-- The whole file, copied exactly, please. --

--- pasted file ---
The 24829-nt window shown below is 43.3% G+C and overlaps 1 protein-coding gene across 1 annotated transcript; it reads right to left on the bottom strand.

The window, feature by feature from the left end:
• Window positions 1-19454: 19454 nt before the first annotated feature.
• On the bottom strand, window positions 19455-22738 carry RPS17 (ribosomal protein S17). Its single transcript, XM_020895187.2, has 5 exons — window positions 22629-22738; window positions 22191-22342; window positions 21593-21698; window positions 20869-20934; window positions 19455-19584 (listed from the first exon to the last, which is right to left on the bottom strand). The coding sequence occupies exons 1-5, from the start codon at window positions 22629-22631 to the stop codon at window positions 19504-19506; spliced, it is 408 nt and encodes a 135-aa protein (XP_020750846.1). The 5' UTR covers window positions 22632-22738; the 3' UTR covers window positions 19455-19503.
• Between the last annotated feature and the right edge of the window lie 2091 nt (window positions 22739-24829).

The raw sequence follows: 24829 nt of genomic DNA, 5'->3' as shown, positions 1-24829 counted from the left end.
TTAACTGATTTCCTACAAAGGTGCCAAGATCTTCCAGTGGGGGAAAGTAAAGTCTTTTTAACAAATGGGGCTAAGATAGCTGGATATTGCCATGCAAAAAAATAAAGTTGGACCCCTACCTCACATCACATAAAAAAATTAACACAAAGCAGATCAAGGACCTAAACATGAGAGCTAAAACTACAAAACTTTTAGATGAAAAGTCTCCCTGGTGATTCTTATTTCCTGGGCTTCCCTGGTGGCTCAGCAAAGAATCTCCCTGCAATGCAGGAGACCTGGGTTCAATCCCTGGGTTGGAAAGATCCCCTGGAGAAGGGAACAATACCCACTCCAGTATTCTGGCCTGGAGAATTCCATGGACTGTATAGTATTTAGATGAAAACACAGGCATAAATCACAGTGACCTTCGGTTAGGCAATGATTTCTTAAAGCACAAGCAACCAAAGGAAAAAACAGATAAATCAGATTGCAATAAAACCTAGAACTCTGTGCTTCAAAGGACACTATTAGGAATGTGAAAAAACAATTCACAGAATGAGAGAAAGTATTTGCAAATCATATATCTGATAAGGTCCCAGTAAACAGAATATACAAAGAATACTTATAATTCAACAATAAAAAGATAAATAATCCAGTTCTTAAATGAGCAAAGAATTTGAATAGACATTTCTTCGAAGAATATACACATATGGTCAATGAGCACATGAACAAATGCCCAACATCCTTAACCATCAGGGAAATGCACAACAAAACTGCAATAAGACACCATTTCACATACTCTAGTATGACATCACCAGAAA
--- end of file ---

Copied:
The 24829-nt window shown below is 43.3% G+C and overlaps 1 protein-coding gene across 1 annotated transcript; it reads right to left on the bottom strand.

The window, feature by feature from the left end:
• Window positions 1-19454: 19454 nt before the first annotated feature.
• On the bottom strand, window positions 19455-22738 carry RPS17 (ribosomal protein S17). Its single transcript, XM_020895187.2, has 5 exons — window positions 22629-22738; window positions 22191-22342; window positions 21593-21698; window positions 20869-20934; window positions 19455-19584 (listed from the first exon to the last, which is right to left on the bottom strand). The coding sequence occupies exons 1-5, from the start codon at window positions 22629-22631 to the stop codon at window positions 19504-19506; spliced, it is 408 nt and encodes a 135-aa protein (XP_020750846.1). The 5' UTR covers window positions 22632-22738; the 3' UTR covers window positions 19455-19503.
• Between the last annotated feature and the right edge of the window lie 2091 nt (window positions 22739-24829).

The raw sequence follows: 24829 nt of genomic DNA, 5'->3' as shown, positions 1-24829 counted from the left end.
TTAACTGATTTCCTACAAAGGTGCCAAGATCTTCCAGTGGGGGAAAGTAAAGTCTTTTTAACAAATGGGGCTAAGATAGCTGGATATTGCCATGCAAAAAAATAAAGTTGGACCCCTACCTCACATCACATAAAAAAATTAACACAAAGCAGATCAAGGACCTAAACATGAGAGCTAAAACTACAAAACTTTTAGATGAAAAGTCTCCCTGGTGATTCTTATTTCCTGGGCTTCCCTGGTGGCTCAGCAAAGAATCTCCCTGCAATGCAGGAGACCTGGGTTCAATCCCTGGGTTGGAAAGATCCCCTGGAGAAGGGAACAATACCCACTCCAGTATTCTGGCCTGGAGAATTCCATGGACTGTATAGTATTTAGATGAAAACACAGGCATAAATCACAGTGACCTTCGGTTAGGCAATGATTTCTTAAAGCACAAGCAACCAAAGGAAAAAACAGATAAATCAGATTGCAATAAAACCTAGAACTCTGTGCTTCAAAGGACACTATTAGGAATGTGAAAAAACAATTCACAGAATGAGAGAAAGTATTTGCAAATCATATATCTGATAAGGTCCCAGTAAACAGAATATACAAAGAATACTTATAATTCAACAATAAAAAGATAAATAATCCAGTTCTTAAATGAGCAAAGAATTTGAATAGACATTTCTTCGAAGAATATACACATATGGTCAATGAGCACATGAACAAATGCCCAACATCCTTAACCATCAGGGAAATGCACAACAAAACTGCAATAAGACACCATTTCACATACTCTAGTATGACATCACCAGAAA